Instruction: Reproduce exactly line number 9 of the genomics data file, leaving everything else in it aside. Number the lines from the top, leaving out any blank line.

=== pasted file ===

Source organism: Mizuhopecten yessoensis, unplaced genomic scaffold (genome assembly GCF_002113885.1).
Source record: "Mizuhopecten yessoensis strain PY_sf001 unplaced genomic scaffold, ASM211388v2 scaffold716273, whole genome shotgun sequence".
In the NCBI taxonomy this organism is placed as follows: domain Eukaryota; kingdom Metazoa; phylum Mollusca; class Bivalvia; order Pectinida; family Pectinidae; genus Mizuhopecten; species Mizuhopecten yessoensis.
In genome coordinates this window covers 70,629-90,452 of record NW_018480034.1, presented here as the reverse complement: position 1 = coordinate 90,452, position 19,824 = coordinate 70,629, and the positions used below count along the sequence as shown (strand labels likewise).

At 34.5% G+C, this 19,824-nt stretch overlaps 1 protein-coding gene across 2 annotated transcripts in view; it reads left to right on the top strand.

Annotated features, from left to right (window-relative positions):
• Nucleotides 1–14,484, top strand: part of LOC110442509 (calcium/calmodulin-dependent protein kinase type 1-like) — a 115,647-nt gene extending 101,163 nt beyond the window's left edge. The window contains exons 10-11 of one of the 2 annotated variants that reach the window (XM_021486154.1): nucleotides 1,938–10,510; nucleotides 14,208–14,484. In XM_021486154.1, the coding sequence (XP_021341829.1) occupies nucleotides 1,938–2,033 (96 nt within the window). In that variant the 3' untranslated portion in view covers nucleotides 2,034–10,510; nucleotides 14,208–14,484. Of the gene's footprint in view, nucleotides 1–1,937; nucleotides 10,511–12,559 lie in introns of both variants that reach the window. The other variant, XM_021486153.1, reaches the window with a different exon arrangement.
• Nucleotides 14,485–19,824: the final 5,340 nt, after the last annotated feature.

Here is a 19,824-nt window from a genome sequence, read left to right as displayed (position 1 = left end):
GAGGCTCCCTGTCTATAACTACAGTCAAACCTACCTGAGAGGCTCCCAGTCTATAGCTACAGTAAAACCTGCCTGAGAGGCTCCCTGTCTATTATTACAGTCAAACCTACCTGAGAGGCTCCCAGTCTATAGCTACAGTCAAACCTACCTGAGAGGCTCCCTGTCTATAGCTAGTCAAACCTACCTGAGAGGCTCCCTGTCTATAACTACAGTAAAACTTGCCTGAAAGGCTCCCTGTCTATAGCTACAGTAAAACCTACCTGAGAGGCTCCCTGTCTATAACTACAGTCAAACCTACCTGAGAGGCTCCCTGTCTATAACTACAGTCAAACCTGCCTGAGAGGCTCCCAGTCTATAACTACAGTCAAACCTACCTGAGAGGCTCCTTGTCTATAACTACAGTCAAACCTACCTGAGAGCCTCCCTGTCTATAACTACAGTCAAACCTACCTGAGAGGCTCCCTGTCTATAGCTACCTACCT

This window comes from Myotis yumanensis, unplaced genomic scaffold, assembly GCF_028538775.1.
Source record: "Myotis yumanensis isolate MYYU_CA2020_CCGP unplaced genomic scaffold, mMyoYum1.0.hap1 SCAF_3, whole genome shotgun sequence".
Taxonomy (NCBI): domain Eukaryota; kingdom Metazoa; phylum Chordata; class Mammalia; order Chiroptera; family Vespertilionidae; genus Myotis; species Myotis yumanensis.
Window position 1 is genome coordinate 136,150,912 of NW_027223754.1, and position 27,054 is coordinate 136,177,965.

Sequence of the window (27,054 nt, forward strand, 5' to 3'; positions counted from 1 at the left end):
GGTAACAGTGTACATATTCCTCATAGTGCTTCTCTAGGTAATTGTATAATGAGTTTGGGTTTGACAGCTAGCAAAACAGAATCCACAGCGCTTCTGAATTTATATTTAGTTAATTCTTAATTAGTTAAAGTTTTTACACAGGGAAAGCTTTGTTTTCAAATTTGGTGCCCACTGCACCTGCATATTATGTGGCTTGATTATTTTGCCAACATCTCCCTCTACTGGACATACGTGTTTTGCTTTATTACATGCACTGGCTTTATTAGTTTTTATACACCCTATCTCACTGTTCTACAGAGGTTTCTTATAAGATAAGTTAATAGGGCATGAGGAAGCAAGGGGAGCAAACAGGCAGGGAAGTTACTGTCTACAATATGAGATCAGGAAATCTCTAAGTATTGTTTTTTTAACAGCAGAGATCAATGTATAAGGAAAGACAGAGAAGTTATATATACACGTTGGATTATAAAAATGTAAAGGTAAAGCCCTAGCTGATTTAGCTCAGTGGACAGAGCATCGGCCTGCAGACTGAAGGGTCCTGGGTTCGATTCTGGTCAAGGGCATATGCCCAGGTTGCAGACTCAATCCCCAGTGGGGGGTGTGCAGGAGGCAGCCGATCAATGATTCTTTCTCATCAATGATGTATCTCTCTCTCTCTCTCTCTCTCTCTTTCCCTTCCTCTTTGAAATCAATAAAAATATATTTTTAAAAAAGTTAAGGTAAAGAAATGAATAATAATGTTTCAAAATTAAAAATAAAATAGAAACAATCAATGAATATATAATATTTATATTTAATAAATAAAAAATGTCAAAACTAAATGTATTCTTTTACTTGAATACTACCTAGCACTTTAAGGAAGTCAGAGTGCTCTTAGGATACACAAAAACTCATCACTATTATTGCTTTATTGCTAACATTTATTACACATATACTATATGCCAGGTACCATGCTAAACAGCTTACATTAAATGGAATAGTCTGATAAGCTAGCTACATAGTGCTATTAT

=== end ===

Here is a 19,824-nt window from a genome sequence, read left to right as displayed (position 1 = left end):